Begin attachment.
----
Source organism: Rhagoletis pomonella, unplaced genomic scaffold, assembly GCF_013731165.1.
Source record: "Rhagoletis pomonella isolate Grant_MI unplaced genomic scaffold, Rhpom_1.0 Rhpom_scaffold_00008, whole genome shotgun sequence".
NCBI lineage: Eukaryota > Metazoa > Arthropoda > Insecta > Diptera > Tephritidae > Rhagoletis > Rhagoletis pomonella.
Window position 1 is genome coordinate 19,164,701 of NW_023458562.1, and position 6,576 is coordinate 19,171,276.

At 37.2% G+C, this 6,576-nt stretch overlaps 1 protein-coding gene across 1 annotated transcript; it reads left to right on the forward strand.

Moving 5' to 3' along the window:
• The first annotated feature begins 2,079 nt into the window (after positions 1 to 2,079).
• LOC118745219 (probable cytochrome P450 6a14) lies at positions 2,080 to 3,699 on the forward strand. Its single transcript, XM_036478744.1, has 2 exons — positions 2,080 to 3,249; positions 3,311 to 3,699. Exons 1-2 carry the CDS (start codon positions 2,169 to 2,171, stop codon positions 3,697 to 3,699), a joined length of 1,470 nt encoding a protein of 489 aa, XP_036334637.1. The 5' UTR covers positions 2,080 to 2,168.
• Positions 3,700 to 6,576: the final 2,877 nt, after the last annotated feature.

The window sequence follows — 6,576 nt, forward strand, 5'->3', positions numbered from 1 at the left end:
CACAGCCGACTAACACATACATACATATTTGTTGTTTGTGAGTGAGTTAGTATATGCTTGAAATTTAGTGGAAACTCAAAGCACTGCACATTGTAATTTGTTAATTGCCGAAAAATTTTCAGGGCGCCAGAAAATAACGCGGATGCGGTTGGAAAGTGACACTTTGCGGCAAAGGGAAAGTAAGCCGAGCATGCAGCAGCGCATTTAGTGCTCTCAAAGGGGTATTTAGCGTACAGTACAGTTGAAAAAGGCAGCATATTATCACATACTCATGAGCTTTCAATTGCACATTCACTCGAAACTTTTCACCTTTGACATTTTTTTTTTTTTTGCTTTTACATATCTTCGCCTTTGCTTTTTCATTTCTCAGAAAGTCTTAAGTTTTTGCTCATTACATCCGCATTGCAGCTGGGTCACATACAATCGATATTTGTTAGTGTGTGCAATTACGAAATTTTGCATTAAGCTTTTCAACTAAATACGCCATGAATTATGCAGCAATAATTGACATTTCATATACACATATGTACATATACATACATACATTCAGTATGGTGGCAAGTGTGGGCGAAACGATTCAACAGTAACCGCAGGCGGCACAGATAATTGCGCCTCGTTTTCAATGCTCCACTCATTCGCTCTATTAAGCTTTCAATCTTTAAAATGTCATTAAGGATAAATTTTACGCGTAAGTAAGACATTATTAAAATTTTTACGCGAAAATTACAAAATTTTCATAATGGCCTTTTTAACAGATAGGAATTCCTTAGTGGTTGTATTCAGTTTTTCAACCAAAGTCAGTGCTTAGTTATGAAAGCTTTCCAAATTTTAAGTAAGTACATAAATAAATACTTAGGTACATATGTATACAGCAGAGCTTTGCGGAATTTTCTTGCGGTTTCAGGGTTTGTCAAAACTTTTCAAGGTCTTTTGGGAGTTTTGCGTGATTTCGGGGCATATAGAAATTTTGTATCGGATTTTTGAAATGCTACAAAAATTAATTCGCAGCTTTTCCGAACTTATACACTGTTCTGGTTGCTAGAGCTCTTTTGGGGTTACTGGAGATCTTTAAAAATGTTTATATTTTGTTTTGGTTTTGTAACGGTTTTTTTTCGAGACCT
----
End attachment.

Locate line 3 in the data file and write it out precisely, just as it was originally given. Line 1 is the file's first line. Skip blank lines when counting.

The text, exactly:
NCBI lineage: Eukaryota > Metazoa > Arthropoda > Insecta > Diptera > Tephritidae > Rhagoletis > Rhagoletis pomonella.